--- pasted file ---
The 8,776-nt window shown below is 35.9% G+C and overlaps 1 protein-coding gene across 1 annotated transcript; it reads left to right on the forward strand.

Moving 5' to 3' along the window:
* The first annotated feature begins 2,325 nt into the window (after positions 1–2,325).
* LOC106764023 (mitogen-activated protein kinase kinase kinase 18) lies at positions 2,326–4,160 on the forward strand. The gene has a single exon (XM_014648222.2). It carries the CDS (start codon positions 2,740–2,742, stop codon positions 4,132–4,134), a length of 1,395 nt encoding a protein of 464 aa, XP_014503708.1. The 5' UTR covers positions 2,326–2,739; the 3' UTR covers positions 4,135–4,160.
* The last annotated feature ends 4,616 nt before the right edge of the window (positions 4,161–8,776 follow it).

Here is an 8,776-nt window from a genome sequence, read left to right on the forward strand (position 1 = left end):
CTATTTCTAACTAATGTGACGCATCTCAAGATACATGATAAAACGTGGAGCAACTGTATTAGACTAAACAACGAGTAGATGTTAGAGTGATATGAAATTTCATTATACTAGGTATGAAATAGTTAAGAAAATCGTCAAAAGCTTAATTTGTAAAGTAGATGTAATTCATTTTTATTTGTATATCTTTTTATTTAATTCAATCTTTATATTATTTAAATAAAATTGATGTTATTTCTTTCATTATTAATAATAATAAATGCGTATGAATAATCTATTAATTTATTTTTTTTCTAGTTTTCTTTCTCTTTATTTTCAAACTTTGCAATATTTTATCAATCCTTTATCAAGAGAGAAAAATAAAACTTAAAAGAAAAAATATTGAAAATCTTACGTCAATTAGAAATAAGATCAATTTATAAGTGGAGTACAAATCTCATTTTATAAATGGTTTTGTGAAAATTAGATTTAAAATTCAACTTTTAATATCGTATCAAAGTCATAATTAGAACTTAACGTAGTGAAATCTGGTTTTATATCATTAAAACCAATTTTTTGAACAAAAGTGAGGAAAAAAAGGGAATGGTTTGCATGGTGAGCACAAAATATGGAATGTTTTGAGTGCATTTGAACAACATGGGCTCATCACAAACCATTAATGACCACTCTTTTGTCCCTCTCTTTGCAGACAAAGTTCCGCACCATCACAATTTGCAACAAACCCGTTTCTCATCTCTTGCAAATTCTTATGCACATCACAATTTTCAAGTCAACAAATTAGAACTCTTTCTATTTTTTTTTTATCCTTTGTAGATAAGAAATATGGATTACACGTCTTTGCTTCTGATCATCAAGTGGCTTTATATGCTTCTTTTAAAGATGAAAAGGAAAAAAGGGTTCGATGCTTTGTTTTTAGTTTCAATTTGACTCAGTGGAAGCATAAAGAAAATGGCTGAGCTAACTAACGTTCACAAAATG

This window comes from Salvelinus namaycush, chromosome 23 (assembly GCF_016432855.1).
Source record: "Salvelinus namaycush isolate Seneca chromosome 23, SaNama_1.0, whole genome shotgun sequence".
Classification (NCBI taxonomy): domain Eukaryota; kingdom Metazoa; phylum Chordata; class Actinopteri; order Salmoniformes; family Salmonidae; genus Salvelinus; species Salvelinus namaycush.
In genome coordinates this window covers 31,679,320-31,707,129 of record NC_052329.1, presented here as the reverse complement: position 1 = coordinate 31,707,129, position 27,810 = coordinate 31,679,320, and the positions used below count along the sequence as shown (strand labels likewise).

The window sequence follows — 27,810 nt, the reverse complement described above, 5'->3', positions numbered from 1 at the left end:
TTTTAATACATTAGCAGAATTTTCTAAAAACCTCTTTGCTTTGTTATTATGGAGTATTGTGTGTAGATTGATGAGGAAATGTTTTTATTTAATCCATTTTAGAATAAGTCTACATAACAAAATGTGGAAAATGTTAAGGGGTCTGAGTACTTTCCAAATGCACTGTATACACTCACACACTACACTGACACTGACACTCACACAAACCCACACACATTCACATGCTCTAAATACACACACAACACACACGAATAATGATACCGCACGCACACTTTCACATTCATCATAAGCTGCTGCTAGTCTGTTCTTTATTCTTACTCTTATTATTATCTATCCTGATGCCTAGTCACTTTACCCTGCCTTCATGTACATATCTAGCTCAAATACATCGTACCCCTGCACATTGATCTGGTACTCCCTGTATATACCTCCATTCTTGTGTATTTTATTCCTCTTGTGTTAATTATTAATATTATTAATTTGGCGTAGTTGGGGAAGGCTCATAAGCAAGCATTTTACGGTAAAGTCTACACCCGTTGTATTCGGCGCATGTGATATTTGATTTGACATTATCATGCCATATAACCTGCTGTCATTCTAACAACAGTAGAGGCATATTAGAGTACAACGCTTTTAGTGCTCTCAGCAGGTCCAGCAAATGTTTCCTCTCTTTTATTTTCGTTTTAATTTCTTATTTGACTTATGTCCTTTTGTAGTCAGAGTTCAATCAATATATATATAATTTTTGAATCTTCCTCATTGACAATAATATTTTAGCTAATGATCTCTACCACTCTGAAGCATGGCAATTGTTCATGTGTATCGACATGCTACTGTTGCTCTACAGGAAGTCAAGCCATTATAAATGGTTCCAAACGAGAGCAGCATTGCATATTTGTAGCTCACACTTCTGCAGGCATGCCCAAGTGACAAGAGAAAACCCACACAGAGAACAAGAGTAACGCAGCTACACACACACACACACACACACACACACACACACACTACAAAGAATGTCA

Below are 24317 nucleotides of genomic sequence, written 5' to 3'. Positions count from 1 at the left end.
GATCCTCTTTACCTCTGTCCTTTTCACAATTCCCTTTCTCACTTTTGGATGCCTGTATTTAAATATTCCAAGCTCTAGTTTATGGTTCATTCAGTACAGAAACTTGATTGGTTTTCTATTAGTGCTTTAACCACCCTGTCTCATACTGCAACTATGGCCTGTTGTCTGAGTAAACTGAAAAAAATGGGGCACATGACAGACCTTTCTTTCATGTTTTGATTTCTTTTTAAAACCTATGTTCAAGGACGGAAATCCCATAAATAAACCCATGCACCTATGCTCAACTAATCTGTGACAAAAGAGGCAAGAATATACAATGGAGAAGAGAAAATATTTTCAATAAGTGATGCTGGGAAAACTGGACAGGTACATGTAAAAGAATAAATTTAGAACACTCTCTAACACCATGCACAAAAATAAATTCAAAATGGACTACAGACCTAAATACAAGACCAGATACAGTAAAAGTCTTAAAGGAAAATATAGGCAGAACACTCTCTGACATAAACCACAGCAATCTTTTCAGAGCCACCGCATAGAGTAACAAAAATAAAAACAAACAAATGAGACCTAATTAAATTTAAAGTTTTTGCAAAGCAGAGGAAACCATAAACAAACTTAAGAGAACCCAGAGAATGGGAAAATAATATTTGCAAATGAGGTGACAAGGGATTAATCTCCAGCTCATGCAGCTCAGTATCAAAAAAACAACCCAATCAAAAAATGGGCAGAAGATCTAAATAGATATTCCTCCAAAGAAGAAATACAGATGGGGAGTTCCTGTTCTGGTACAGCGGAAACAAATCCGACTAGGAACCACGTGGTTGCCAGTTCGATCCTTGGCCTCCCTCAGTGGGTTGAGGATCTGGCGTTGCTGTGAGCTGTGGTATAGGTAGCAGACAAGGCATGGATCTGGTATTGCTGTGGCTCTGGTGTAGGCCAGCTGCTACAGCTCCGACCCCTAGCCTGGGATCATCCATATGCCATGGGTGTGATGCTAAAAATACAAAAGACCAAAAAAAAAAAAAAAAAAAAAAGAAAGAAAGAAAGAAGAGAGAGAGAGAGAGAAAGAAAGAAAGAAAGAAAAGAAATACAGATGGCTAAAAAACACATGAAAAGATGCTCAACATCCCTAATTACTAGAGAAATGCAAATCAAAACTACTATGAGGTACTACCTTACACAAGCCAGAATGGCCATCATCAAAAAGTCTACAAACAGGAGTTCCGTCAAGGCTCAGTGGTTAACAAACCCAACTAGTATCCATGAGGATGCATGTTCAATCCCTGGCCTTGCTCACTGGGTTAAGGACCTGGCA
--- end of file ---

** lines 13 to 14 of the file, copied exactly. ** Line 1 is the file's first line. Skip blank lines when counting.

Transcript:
TTTTAATACATTAGCAGAATTTTCTAAAAACCTCTTTGCTTTGTTATTATGGAGTATTGTGTGTAGATTGATGAGGAAATGTTTTTATTTAATCCATTTTAGAATAAGTCTACATAACAAAATGTGGAAAATGTTAAGGGGTCTGAGTACTTTCCAAATGCACTGTATACACTCACACACTACACTGACACTGACACTCACACAAACCCACACACATTCACATGCTCTAAATACACACACAACACACACGAATAATGATACCGCACGCACACTTTCACATTCATCATAAGCTGCTGCTAGTCTGTTCTTTATTCTTACTCTTATTATTATCTATCCTGATGCCTAGTCACTTTACCCTGCCTTCATGTACATATCTAGCTCAAATACATCGTACCCCTGCACATTGATCTGGTACTCCCTGTATATACCTCCATTCTTGTGTATTTTATTCCTCTTGTGTTAATTATTAATATTATTAATTTGGCGTAGTTGGGGAAGGCTCATAAGCAAGCATTTTACGGTAAAGTCTACACCCGTTGTATTCGGCGCATGTGATATTTGATTTGACATTATCATGCCATATAACCTGCTGTCATTCTAACAACAGTAGAGGCATATTAGAGTACAACGCTTTTAGTGCTCTCAGCAGGTCCAGCAAATGTTTCCTCTCTTTTATTTTCGTTTTAATTTCTTATTTGACTTATGTCCTTTTGTAGTCAGAGTTCAATCAATATATATATAATTTTTGAATCTTCCTCATTGACAATAATATTTTAGCTAATGATCTCTACCACTCTGAAGCATGGCAATTGTTCATGTGTATCGACATGCTACTGTTGCTCTACAGGAAGTCAAGCCATTATAAATGGTTCCAAACGAGAGCAGCATTGCATATTTGTAGCTCACACTTCTGCAGGCATGCCCAAGTGACAAGAGAAAACCCACACAGAGAACAAGAGTAACGCAGCTACACACACACACACACACACACACACACACACACACTACAAAGAATGTCA

Below are 24317 nucleotides of genomic sequence, written 5' to 3'. Positions count from 1 at the left end.